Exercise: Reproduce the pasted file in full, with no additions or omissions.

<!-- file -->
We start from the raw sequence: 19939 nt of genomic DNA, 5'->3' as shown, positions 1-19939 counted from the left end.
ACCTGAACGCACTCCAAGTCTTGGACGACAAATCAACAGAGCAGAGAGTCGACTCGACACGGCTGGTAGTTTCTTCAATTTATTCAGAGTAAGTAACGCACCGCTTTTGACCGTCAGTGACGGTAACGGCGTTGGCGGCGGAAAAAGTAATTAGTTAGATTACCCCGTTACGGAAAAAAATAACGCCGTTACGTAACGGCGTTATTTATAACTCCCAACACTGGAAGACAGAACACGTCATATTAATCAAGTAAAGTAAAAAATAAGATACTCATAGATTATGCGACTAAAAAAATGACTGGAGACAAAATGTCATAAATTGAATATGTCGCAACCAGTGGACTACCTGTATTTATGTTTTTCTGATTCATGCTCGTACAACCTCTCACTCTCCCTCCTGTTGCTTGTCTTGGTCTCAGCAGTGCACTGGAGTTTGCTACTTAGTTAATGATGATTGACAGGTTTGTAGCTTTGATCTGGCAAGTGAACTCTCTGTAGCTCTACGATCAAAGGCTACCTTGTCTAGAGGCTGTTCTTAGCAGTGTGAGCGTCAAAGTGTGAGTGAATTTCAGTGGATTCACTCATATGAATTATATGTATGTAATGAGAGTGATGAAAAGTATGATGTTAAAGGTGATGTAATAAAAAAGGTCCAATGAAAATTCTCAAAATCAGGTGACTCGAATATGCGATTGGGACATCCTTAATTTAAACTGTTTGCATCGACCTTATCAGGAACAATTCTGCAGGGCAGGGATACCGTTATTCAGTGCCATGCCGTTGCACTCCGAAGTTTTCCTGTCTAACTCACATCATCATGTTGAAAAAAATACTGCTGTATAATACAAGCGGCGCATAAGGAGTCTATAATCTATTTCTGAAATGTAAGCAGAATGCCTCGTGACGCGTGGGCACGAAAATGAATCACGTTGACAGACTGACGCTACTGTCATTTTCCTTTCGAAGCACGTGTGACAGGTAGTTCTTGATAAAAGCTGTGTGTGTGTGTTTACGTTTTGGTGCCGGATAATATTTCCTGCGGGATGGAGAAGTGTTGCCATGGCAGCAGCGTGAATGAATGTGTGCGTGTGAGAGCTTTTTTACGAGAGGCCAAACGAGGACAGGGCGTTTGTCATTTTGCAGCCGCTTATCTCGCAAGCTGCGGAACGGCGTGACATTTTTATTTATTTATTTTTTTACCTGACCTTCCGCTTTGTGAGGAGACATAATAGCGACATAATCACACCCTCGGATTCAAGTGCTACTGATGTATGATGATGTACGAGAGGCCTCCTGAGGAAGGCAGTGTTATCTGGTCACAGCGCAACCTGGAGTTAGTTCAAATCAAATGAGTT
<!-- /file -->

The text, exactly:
We start from the raw sequence: 19939 nt of genomic DNA, 5'->3' as shown, positions 1-19939 counted from the left end.
ACCTGAACGCACTCCAAGTCTTGGACGACAAATCAACAGAGCAGAGAGTCGACTCGACACGGCTGGTAGTTTCTTCAATTTATTCAGAGTAAGTAACGCACCGCTTTTGACCGTCAGTGACGGTAACGGCGTTGGCGGCGGAAAAAGTAATTAGTTAGATTACCCCGTTACGGAAAAAAATAACGCCGTTACGTAACGGCGTTATTTATAACTCCCAACACTGGAAGACAGAACACGTCATATTAATCAAGTAAAGTAAAAAATAAGATACTCATAGATTATGCGACTAAAAAAATGACTGGAGACAAAATGTCATAAATTGAATATGTCGCAACCAGTGGACTACCTGTATTTATGTTTTTCTGATTCATGCTCGTACAACCTCTCACTCTCCCTCCTGTTGCTTGTCTTGGTCTCAGCAGTGCACTGGAGTTTGCTACTTAGTTAATGATGATTGACAGGTTTGTAGCTTTGATCTGGCAAGTGAACTCTCTGTAGCTCTACGATCAAAGGCTACCTTGTCTAGAGGCTGTTCTTAGCAGTGTGAGCGTCAAAGTGTGAGTGAATTTCAGTGGATTCACTCATATGAATTATATGTATGTAATGAGAGTGATGAAAAGTATGATGTTAAAGGTGATGTAATAAAAAAGGTCCAATGAAAATTCTCAAAATCAGGTGACTCGAATATGCGATTGGGACATCCTTAATTTAAACTGTTTGCATCGACCTTATCAGGAACAATTCTGCAGGGCAGGGATACCGTTATTCAGTGCCATGCCGTTGCACTCCGAAGTTTTCCTGTCTAACTCACATCATCATGTTGAAAAAAATACTGCTGTATAATACAAGCGGCGCATAAGGAGTCTATAATCTATTTCTGAAATGTAAGCAGAATGCCTCGTGACGCGTGGGCACGAAAATGAATCACGTTGACAGACTGACGCTACTGTCATTTTCCTTTCGAAGCACGTGTGACAGGTAGTTCTTGATAAAAGCTGTGTGTGTGTGTTTACGTTTTGGTGCCGGATAATATTTCCTGCGGGATGGAGAAGTGTTGCCATGGCAGCAGCGTGAATGAATGTGTGCGTGTGAGAGCTTTTTTACGAGAGGCCAAACGAGGACAGGGCGTTTGTCATTTTGCAGCCGCTTATCTCGCAAGCTGCGGAACGGCGTGACATTTTTATTTATTTATTTTTTTACCTGACCTTCCGCTTTGTGAGGAGACATAATAGCGACATAATCACACCCTCGGATTCAAGTGCTACTGATGTATGATGATGTACGAGAGGCCTCCTGAGGAAGGCAGTGTTATCTGGTCACAGCGCAACCTGGAGTTAGTTCAAATCAAATGAGTT